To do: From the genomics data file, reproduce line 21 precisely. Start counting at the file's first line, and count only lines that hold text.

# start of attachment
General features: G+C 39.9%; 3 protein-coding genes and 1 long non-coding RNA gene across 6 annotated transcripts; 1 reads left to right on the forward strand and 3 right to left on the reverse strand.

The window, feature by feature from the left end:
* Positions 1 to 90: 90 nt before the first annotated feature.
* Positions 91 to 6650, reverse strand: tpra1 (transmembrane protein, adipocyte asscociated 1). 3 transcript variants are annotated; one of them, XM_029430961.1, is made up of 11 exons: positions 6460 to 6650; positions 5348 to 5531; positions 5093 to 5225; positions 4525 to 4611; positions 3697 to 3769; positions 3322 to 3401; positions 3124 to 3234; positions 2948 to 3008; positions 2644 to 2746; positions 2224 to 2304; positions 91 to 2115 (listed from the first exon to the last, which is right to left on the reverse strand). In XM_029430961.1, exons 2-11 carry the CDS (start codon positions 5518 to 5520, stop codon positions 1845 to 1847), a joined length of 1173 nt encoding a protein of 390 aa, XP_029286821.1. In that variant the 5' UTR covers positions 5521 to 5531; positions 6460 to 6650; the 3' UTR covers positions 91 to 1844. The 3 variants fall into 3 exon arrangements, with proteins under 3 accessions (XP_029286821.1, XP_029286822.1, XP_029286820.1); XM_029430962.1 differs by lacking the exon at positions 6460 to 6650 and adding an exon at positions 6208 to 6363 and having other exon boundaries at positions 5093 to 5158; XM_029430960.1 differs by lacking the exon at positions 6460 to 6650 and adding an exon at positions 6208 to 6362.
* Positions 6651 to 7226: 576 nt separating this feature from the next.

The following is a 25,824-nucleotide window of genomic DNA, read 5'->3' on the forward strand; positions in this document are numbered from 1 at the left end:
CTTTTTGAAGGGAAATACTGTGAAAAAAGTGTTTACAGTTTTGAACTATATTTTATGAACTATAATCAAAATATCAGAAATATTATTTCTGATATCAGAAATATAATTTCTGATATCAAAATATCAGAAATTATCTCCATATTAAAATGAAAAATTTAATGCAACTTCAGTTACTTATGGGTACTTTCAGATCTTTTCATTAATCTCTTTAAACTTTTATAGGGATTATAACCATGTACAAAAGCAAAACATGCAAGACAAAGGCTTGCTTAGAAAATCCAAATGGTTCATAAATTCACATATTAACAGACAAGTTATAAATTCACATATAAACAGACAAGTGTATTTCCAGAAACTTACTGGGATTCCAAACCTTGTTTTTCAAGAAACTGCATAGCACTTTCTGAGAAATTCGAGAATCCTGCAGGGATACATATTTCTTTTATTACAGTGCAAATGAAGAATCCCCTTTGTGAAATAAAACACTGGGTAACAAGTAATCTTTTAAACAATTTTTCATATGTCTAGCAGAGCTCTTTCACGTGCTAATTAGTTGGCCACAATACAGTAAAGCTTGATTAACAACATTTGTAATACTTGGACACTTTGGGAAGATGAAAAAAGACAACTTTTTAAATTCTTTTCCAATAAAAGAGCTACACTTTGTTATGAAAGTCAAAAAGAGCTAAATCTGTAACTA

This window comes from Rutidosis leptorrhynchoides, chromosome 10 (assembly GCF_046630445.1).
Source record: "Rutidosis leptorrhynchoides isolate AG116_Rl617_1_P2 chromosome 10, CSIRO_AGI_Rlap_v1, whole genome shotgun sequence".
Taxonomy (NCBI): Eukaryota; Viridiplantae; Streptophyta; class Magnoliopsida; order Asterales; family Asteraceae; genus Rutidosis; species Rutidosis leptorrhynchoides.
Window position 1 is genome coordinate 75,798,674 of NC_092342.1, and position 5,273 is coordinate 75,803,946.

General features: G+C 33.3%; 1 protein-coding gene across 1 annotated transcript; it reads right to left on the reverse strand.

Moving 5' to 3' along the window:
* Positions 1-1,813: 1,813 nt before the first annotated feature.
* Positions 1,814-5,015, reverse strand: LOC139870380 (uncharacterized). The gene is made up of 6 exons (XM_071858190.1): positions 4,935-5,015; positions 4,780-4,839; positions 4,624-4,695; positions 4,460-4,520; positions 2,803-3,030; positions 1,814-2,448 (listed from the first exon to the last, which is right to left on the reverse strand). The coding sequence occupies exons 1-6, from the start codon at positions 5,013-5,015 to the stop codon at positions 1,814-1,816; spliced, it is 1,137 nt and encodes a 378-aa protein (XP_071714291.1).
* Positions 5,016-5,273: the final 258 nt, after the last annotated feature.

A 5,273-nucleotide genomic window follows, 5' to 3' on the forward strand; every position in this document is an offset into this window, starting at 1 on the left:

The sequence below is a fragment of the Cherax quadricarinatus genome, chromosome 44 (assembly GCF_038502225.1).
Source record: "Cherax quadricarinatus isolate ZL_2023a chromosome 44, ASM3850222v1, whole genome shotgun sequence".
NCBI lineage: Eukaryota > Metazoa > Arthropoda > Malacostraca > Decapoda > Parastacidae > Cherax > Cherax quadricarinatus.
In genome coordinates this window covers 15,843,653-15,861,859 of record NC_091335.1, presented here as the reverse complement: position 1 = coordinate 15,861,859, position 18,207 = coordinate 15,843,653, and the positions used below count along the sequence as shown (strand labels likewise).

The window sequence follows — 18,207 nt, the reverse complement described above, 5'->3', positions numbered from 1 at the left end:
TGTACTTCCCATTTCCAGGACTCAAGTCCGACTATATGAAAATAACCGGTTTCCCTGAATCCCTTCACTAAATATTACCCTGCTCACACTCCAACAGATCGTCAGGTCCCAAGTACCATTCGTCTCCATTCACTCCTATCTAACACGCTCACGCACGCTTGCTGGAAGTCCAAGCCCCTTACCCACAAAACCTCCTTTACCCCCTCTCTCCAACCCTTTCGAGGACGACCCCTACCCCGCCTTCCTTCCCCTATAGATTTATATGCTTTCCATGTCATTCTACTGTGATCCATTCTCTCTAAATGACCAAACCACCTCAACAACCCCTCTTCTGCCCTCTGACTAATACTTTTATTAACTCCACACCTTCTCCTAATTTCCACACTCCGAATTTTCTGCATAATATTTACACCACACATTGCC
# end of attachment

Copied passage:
In genome coordinates this window covers 15,843,653-15,861,859 of record NC_091335.1, presented here as the reverse complement: position 1 = coordinate 15,861,859, position 18,207 = coordinate 15,843,653, and the positions used below count along the sequence as shown (strand labels likewise).